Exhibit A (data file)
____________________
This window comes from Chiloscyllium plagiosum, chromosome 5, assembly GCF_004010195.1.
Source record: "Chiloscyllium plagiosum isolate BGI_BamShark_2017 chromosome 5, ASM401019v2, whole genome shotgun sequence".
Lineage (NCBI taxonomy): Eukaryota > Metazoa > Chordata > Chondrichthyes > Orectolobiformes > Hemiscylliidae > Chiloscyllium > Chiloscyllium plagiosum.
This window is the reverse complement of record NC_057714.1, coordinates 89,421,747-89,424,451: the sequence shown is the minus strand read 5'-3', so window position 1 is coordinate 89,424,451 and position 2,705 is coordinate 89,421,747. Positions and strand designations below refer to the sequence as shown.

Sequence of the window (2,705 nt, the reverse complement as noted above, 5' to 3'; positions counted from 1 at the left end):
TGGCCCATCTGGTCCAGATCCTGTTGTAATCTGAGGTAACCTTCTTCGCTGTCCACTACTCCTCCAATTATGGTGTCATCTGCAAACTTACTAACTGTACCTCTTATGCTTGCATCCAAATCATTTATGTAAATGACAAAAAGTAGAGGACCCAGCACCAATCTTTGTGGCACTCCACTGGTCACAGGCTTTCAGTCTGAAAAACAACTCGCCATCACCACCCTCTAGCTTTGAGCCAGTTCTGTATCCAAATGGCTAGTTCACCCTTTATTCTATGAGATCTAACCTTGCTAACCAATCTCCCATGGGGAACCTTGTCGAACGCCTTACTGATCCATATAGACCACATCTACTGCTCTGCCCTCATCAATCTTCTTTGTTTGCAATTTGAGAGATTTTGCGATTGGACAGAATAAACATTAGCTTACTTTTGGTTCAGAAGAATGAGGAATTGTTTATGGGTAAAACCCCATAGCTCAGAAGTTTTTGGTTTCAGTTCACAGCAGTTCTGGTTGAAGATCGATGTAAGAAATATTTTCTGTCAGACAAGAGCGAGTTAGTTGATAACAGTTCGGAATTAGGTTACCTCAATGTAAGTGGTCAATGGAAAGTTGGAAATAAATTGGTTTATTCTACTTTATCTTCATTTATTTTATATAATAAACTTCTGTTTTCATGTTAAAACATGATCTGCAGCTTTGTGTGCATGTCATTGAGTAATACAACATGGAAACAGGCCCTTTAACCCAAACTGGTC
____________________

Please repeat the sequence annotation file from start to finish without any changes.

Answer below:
This window comes from Chiloscyllium plagiosum, chromosome 5, assembly GCF_004010195.1.
Source record: "Chiloscyllium plagiosum isolate BGI_BamShark_2017 chromosome 5, ASM401019v2, whole genome shotgun sequence".
Lineage (NCBI taxonomy): Eukaryota > Metazoa > Chordata > Chondrichthyes > Orectolobiformes > Hemiscylliidae > Chiloscyllium > Chiloscyllium plagiosum.
This window is the reverse complement of record NC_057714.1, coordinates 89,421,747-89,424,451: the sequence shown is the minus strand read 5'-3', so window position 1 is coordinate 89,424,451 and position 2,705 is coordinate 89,421,747. Positions and strand designations below refer to the sequence as shown.

Sequence of the window (2,705 nt, the reverse complement as noted above, 5' to 3'; positions counted from 1 at the left end):
TGGCCCATCTGGTCCAGATCCTGTTGTAATCTGAGGTAACCTTCTTCGCTGTCCACTACTCCTCCAATTATGGTGTCATCTGCAAACTTACTAACTGTACCTCTTATGCTTGCATCCAAATCATTTATGTAAATGACAAAAAGTAGAGGACCCAGCACCAATCTTTGTGGCACTCCACTGGTCACAGGCTTTCAGTCTGAAAAACAACTCGCCATCACCACCCTCTAGCTTTGAGCCAGTTCTGTATCCAAATGGCTAGTTCACCCTTTATTCTATGAGATCTAACCTTGCTAACCAATCTCCCATGGGGAACCTTGTCGAACGCCTTACTGATCCATATAGACCACATCTACTGCTCTGCCCTCATCAATCTTCTTTGTTTGCAATTTGAGAGATTTTGCGATTGGACAGAATAAACATTAGCTTACTTTTGGTTCAGAAGAATGAGGAATTGTTTATGGGTAAAACCCCATAGCTCAGAAGTTTTTGGTTTCAGTTCACAGCAGTTCTGGTTGAAGATCGATGTAAGAAATATTTTCTGTCAGACAAGAGCGAGTTAGTTGATAACAGTTCGGAATTAGGTTACCTCAATGTAAGTGGTCAATGGAAAGTTGGAAATAAATTGGTTTATTCTACTTTATCTTCATTTATTTTATATAATAAACTTCTGTTTTCATGTTAAAACATGATCTGCAGCTTTGTGTGCATGTCATTGAGTAATACAACATGGAAACAGGCCCTTTAACCCAAACTGGTC